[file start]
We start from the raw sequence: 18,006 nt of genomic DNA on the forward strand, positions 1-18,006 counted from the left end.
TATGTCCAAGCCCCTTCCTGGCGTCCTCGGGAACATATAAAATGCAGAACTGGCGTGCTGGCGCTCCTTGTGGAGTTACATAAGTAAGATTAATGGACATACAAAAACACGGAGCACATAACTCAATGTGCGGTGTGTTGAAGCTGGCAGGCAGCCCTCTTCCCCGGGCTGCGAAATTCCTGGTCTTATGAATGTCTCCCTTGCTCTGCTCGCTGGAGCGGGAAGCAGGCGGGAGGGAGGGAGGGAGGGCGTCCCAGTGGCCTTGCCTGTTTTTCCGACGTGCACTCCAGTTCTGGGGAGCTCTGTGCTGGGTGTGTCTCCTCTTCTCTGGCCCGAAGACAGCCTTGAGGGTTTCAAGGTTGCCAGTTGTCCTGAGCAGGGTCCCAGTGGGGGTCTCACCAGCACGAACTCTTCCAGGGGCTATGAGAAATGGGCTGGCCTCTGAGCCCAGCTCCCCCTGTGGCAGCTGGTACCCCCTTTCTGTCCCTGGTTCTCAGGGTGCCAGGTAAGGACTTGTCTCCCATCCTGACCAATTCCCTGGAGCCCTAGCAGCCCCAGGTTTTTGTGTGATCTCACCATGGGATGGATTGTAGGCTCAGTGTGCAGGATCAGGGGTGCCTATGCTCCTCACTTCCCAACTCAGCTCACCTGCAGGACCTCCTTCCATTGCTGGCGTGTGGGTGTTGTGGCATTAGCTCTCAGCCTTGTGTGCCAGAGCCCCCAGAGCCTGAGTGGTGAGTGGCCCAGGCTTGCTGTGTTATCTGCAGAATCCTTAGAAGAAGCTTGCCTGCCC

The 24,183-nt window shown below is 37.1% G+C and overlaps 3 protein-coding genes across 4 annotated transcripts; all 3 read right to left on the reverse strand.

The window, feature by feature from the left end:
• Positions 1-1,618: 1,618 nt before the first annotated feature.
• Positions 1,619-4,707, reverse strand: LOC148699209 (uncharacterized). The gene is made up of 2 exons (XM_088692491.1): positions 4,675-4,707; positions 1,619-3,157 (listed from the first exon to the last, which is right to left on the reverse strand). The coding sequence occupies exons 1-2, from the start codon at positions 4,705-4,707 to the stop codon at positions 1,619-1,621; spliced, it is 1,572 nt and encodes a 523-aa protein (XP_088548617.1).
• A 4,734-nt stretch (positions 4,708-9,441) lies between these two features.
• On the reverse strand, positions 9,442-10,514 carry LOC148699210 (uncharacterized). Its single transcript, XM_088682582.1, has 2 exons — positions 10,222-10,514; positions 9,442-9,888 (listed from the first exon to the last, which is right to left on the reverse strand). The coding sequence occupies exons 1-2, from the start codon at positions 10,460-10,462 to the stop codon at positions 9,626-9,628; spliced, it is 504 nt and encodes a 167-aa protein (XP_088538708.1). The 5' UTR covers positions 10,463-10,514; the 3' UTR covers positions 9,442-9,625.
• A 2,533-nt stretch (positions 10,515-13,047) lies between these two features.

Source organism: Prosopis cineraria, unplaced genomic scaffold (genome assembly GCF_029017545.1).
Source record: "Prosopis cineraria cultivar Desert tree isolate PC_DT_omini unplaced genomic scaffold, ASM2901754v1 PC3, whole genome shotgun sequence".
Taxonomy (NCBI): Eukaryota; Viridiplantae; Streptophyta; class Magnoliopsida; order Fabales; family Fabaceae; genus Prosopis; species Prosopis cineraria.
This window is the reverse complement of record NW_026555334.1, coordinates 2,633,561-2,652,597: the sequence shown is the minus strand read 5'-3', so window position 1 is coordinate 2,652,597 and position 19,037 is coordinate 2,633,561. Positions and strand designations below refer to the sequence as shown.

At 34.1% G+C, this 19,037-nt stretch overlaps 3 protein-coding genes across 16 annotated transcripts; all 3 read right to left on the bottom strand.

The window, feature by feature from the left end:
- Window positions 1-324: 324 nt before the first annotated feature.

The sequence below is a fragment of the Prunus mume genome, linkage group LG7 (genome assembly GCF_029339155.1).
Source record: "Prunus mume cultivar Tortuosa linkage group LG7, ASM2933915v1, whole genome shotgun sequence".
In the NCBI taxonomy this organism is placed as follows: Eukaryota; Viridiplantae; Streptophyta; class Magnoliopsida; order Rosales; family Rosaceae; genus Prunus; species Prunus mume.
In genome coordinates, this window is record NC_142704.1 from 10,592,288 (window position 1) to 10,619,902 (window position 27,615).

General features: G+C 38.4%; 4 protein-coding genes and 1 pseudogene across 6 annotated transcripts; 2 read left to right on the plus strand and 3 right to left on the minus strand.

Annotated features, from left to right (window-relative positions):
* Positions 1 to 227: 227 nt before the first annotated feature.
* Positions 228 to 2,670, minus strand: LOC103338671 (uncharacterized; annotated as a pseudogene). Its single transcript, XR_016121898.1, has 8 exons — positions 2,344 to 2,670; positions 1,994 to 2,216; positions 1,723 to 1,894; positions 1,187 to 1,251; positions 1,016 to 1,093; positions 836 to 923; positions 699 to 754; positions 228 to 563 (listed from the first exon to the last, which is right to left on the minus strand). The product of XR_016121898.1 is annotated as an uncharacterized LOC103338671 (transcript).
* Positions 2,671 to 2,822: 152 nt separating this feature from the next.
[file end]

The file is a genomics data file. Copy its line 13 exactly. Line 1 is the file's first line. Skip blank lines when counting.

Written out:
This window is the reverse complement of record NW_026555334.1, coordinates 2,633,561-2,652,597: the sequence shown is the minus strand read 5'-3', so window position 1 is coordinate 2,652,597 and position 19,037 is coordinate 2,633,561. Positions and strand designations below refer to the sequence as shown.